2. Marketing opportunities, such as key product certifications
  3. Managing product liability risks
  4. Unique regulatory compliance and liability concerns for innovative foods

View the full webinar here.

Food Law Bits and Pieces, January 20 – 23

January 22, 2015

imgres-4

  • The Hill has its list of five food policy topics that should be addressed in the State of the Union speech.
  • The National Law Review reports on a recent ruling by a federal judge in Washington holding that manure, when not used as a soil amendment,  may be considered “solid waste” under the federal Resource Conservation and Recovery Act.
  • The New York Times exposes horrific treatment of animals at a USDA-funded research facility in Nebraska, where scientists are studying techniques to improve livestock yields. If you eat meat you are probably morally obligated to read this, but it’s a bummer.
  • According to a survey conducted by Oklahoma State University, consumers want labeling of foods containing “DNA” in roughly the same percentage as those who want labeling of GMOs. Just as with the old “dihydrogen monoxide” gag, the study reveals more about the scientific ignorance of the sample set than it does about the need or rationale for mandatory GMO labeling.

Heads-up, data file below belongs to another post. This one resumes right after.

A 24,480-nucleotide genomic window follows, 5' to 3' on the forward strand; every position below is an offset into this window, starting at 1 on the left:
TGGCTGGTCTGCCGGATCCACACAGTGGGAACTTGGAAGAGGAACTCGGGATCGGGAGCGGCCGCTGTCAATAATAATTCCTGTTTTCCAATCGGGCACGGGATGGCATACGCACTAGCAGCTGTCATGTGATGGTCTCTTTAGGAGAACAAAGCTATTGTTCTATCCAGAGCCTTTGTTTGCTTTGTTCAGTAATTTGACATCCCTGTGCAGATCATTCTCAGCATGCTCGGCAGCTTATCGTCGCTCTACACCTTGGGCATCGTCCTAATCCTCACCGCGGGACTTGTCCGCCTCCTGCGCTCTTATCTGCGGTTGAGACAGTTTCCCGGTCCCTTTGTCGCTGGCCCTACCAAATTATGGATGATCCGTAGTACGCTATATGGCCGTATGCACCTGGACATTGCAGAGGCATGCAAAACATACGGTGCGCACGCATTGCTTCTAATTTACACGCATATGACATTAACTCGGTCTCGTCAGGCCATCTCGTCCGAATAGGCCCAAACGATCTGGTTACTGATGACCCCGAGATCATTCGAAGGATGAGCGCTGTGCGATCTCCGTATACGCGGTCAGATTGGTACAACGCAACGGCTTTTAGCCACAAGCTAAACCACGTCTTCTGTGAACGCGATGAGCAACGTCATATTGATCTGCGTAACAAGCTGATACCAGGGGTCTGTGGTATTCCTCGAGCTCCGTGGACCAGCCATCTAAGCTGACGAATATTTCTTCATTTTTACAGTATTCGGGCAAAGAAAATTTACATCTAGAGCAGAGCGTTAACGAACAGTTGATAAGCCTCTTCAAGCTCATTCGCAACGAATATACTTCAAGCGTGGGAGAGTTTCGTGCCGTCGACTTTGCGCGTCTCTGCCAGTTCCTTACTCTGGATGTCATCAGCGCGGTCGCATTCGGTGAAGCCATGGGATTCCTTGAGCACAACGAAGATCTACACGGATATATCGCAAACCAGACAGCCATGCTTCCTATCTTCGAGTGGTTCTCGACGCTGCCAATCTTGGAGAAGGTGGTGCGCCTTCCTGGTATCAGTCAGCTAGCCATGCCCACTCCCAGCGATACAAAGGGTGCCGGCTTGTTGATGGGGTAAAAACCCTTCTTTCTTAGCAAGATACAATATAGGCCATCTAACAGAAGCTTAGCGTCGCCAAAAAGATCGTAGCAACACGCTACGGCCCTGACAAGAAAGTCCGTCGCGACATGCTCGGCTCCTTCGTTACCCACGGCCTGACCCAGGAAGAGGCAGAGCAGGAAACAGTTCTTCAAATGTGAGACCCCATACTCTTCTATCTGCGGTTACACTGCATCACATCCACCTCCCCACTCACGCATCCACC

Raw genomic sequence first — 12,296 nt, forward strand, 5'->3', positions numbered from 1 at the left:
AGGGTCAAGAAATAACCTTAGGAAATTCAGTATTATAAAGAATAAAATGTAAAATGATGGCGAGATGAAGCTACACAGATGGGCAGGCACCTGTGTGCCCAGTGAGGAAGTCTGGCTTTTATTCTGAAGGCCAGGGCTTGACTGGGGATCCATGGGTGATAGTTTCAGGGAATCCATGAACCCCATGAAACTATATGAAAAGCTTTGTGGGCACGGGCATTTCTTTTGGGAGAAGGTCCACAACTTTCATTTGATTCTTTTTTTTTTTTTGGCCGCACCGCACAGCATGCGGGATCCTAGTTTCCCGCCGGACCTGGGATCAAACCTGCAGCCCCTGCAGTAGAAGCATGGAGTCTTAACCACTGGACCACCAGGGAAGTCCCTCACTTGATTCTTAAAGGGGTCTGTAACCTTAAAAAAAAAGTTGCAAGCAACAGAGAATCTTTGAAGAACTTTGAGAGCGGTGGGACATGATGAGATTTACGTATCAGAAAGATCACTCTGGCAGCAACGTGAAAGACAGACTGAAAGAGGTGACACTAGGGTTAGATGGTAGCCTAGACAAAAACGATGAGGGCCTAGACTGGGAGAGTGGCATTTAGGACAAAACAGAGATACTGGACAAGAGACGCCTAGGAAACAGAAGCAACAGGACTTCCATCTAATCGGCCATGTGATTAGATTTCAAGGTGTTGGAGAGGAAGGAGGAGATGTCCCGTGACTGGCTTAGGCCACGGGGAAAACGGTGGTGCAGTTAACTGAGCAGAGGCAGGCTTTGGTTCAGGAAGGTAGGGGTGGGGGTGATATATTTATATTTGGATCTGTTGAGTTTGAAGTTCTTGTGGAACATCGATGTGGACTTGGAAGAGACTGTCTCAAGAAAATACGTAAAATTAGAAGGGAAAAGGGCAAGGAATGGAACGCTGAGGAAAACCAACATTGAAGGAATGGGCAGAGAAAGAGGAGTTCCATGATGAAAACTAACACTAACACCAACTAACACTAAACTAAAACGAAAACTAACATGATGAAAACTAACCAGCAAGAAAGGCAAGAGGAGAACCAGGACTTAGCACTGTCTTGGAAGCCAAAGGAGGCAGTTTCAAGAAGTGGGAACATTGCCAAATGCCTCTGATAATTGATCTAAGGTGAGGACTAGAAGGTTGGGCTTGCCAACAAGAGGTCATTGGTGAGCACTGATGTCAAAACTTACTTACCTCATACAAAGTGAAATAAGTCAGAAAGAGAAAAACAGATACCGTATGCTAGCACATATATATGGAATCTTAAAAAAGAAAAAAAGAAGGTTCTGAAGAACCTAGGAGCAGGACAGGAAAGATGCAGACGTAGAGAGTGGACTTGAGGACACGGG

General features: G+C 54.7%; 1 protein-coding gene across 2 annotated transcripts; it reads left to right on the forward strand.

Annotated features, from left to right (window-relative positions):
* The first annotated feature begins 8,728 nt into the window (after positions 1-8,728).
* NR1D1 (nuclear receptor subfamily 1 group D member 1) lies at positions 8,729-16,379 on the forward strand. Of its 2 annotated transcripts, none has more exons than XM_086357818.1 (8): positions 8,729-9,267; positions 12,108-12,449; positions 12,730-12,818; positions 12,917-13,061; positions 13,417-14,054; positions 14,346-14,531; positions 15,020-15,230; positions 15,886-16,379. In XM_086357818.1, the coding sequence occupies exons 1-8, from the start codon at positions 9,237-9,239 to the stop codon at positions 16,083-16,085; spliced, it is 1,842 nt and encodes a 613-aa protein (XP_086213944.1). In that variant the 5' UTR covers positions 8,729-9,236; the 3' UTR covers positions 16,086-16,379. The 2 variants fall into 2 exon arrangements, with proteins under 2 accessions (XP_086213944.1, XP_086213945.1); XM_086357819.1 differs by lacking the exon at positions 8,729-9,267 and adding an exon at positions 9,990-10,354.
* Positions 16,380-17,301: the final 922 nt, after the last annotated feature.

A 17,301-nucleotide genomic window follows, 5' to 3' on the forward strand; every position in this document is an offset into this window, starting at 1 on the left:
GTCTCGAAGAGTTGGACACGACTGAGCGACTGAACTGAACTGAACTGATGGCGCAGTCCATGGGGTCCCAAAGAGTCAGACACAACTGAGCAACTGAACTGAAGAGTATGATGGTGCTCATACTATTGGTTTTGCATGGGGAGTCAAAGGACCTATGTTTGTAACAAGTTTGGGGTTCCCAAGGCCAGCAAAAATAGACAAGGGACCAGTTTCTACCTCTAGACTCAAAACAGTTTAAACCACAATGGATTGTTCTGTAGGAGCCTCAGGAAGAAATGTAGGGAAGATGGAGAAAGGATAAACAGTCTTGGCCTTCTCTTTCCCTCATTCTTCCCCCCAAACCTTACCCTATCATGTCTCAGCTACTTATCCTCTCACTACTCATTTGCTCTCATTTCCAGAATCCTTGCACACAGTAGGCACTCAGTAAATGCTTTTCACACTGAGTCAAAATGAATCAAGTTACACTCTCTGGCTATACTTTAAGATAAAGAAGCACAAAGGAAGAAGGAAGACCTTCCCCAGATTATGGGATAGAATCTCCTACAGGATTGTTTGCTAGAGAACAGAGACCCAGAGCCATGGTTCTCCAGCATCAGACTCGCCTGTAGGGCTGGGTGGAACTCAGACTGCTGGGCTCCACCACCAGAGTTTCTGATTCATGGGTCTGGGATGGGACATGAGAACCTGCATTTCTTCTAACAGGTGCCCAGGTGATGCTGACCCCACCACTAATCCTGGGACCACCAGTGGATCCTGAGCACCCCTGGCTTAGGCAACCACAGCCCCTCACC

• Geek-out on a favorite food law topics of ours: geographic indicators. A Georgia grower of vidalia onions took the state to court to prevent the commissioner of agriculture from enforcing a “no earlier than” packing date meant to keep immature vidalias off of store shelves.
  • After California’s new size regulations on poultry battery cages came into effect in January 2015, it looks like the cost of eggs is going up within the state.
  • More people want to ban raw milk than marijuana according to TIME.
  • Via NPR, the more broken down your chicken is, the more likely it will be contaminated with salmonella. Whole birds are relatively the “cleanest”. Parts and quarters are less so. We are not likely to buy ground chicken anytime soon.

Food Law Bits and Pieces, January 12 – 16

January 15, 2015

images

 

 

 

 

 

 

  • Eater.com has a long-form piece on a pastured foie gras farmer in Georgia. Friends call him “Chicken Jesus.” Money quote: “If I start doing this thing and it’s bad, like it seems like the geese are getting hurt or I’m not comfortable with it then, man — it’s over. I shut it down and I just have Christmas geese to sell. On the other hand, if I feel good about the process and it works, then I have Christmas geese and foie gras to sell.”